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Emory University President James Wagner and the Board of Trustees: Continue the important work of the Division of Educational Studies (DES)

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On September 14, 2012, the Dean of the College of Arts and Sciences at Emory University, Robin Forman and the Dean of the Laney Graduate School and Vice Provost for Academic Affairs and Graduate Studies at Emory, Lisa Tedesco, supported by Emory’s president Jim Wagner, unexpectedly announced a decision to close Emory University's Division of Educational Studies (DES).  This decision was announced in the following language: "The foundation of a great college - and a great university - is academic eminence...Which programs have achieved distinction, and which programs are truly essential for a twenty-first century liberal arts education?" We disagree with the administration, and believe that DES has continually demonstrated academic eminence, and that the field of education is a critical part of preparing students for the 21st century.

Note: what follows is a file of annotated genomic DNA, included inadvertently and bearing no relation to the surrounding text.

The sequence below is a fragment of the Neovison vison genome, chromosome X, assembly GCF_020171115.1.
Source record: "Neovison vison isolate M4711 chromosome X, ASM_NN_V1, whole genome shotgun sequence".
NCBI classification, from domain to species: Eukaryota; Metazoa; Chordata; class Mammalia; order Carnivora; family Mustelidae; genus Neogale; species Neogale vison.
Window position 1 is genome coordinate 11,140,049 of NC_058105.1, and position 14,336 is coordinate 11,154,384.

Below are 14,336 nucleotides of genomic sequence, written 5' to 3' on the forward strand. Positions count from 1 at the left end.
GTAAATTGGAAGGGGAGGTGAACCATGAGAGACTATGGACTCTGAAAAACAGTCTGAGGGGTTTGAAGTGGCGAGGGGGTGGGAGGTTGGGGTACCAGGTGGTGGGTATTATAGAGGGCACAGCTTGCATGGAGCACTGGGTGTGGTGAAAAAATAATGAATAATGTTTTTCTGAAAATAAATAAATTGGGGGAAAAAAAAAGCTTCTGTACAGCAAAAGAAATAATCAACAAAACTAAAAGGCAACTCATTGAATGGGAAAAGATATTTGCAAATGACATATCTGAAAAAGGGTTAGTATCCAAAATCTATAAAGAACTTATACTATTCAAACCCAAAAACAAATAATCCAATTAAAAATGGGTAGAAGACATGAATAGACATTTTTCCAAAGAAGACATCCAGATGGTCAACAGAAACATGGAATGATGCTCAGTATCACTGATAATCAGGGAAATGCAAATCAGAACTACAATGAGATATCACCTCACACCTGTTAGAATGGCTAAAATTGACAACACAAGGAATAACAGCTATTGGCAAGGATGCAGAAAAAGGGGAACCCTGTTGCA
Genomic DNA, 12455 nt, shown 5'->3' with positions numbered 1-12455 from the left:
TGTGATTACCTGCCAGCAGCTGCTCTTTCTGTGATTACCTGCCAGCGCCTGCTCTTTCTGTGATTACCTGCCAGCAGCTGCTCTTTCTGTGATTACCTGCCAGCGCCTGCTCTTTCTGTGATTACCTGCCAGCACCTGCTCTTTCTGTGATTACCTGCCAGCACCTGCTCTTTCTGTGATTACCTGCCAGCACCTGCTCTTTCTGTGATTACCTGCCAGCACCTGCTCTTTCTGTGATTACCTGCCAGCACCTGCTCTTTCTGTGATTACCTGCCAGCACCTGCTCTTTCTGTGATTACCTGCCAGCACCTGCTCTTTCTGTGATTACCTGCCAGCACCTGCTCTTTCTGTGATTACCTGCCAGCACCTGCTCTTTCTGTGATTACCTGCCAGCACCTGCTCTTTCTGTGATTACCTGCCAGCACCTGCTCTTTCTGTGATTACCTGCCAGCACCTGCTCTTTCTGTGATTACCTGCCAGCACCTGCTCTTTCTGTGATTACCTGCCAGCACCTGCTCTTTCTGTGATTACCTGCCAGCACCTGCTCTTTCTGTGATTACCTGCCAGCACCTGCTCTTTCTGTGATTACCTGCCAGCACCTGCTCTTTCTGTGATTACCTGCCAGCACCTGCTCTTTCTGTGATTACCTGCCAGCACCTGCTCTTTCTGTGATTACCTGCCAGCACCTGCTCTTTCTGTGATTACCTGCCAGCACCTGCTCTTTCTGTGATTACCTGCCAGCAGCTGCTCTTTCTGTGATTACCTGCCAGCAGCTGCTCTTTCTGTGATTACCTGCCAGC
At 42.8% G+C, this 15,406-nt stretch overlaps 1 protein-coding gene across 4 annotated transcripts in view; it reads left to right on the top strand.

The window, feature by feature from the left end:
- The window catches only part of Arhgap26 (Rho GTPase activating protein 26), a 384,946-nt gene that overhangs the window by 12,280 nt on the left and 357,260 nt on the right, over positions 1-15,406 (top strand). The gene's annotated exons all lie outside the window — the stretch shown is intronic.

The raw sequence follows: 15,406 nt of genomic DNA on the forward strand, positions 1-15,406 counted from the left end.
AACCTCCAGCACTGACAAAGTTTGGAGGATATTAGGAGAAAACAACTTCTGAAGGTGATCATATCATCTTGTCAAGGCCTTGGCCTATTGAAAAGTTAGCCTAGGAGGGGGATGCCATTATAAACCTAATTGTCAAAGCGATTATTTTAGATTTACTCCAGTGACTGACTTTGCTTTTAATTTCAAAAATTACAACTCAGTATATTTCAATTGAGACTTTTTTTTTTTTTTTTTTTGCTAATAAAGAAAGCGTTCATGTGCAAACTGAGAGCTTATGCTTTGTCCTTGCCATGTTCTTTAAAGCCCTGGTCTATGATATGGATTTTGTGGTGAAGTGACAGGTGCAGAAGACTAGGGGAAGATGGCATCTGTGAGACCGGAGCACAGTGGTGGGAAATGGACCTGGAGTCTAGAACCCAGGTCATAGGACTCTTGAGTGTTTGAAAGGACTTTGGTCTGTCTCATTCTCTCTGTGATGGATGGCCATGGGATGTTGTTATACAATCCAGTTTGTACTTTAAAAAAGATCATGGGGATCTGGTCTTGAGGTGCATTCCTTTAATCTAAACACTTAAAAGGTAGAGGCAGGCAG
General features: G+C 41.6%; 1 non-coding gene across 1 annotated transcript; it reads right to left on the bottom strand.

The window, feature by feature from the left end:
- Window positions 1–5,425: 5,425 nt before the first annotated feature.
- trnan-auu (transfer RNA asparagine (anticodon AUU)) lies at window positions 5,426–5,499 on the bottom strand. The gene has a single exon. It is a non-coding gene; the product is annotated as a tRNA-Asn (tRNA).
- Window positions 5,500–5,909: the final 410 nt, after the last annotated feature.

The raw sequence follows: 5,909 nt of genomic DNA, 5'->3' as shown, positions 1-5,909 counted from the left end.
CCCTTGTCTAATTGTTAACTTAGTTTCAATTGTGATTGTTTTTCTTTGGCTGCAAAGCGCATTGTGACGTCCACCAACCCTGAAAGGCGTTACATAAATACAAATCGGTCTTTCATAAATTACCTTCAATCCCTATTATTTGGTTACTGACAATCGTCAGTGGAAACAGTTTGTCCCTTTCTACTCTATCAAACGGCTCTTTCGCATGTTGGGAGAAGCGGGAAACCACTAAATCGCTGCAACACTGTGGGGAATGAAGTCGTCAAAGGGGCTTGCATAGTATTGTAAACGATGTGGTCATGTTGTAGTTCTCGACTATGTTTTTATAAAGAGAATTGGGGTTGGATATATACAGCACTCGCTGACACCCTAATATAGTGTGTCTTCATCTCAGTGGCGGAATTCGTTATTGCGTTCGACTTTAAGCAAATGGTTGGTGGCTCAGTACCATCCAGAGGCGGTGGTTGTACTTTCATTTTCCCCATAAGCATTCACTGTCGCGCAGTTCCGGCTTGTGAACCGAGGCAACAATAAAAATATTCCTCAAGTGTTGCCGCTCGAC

DES has provided teacher training,  an undergraduate major and minor, and graduate research degrees over the last half century at Emory University.
We, DES students and alumni and supporters, are deeply troubled by the cloaked manner in which this decision was reached by the administration as well as a deliberate decision by the administration of Emory University to disinvest in engagement with public education. Now more than ever, decisions around public education are critical to advancing equity in our local, national, and international contexts. Emory's specific legacy in the formerly segregated city of Atlanta and mission to "create, preserve, teach, and apply knowledge in the service of humanity" make this decision particularly disheartening.